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Mahavishnu Orchestra: Live at Montreux 1984/1974

John Kelman By

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John McLaughlin / Mahavishnu OrchestraWith the completion of legendary guitarist John McLaughlin's 2007 tour with his new group The 4th Dimension—his first fusion tour in North America in nearly a decade, there are plenty of opportunities to reexamine the tour in the context of earlier groups. While for some, the litmus test will always be his first, groundbreaking Mahavishnu Orchestra that recorded the classic The Inner Mounting Flame (Columbia, 1971), the truth is that McLaughlin has continued to evolve in a myriad of contexts. From the Indo-centric Shakti and Remember Shakti to his trio with Trilok Gurtu and his late 1990s Heart of Things band, each of McLaughlin's groups has possessed its own distinctive personality.



So, too, did subsequent versions of the Mahavishnu Orchestra, most notably the expanded group that evolved out of McLaughlin's somewhat controversial Apocalypse (Columbia, 1974), an ambitious collaboration with conductor Michael Tilson Thomas and The London Symphony Orchestra. McLaughlin's eleven-piece band, featuring French violinist Jean-Luc Ponty hot off the road with Frank Zappa, would go on to record another enduring Mahavishnu Orchestra album, Visions of the Emerald Beyond (Columbia, 1975), but disbanded before it had the opportunity to perform material from that disc in its entirety. Still, the group toured the Apocalypse album, with one stop being at the famed Montreux Jazz Festival in 1974.



The Mahavishnu (this time without the "Orchestra") that McLaughlin re-formed in 1983 was even more controversial. Along with original Mahavishnu Orchestra drummer Billy Cobham, the group's self-titled 1984 Warner Bros. album remains an unfortunate footnote in McLaughlin's discography. McLaughlin, who had been experimenting with guitar synthesizer technology from the mid-1970s, was focusing more on the Synclavier II and a digital guitar that opened up his sonic palette in ways previously only available to keyboardists, with minimal emphasis on his rawer electric guitar, and the album suffered for it. Still, the group, featuring a number of young players—Miles Davis alumnus Bill Evans on saxophones, Mitchell Forman on keyboards and Jonas Hellborg on bass, along with ex-Pat Metheny Group drummer Danny Gottleib, who replaced Cobham on tour—was a seriously in-your-face, kick-ass live band to which the studio album only alluded. The group remained together for three years, but made a stop at Montreux in its early days during the summer of 1984.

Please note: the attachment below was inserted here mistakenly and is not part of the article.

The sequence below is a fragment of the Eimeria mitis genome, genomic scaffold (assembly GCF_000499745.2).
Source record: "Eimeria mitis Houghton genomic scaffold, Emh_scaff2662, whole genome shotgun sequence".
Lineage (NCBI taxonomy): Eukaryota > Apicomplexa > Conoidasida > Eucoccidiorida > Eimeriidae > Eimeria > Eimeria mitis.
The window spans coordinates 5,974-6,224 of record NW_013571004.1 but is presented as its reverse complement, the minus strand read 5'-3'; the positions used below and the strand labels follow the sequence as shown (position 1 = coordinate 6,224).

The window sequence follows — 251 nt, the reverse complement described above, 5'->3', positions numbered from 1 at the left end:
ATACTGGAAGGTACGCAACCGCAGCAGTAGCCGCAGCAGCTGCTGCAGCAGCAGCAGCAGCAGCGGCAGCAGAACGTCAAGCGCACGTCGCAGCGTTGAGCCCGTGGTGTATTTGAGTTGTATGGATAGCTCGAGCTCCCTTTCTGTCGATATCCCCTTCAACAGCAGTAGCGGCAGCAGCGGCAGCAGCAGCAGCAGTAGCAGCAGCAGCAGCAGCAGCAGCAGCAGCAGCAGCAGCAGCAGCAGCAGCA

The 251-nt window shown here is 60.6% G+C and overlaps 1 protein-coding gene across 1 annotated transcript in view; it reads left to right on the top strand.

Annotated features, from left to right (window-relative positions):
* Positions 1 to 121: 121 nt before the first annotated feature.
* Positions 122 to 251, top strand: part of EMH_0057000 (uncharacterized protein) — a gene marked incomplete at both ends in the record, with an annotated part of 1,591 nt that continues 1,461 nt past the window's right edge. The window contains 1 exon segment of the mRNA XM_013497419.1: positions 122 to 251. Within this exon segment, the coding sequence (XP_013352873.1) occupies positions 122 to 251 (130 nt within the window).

Those who own the mammoth seventeen-CD Montreux Concerts (Warner Brps., 2003), which collects all existing McLaughlin shows into one box set, are already familiar with these two stunning performances. But, aside from bootlegs copies, the video component of these two shows has remained in the Montreux vaults for far too long, making the release of the two-DVD set Live at Montreux 1984/1974 a welcome event for McLaughlin fans, and a revelation for those who don't realize just how sophisticated yet visceral both groups were in performance. A minor note: a manufacturing error has the 1984 show labeled 1974, and vice versa.




ALT="John McLaughlin / Mahavishnu Prchestra">Mahavishnu Orchestra
Live at Montreux 1984/1974
Eagle Eye Media
2007



The 1974 edition of Mahavishnu Orchestra was a collective of eleven outstanding players, including three- piece string and wind sections that allowed the group to tackle the music from Apocalypse with some reverence while being a more practical touring unit (operative word: more, few bands of this size could tour today with any financial feasibility). But it was the core group—Ponty as McLaughlin's primary solo foil, keyboardist/vocalist Gayle Moran (soon to marry another icon, keyboardist Chick Corea), bassist Ralphe Armstrong and drummer Narada Michael Walden (a powerful young drummer who would go on to forge a mega-career as a pop producer, making his relative desertion of the kit a real shame)—who gave this version of Mahavishnu Orchestra its teeth. No, this unit was not as raw and unbridled as the first Mahavishnu Orchestra, but it truly was an orchestra, allowing McLaughlin to realize his increasingly broad-scoped compositions.


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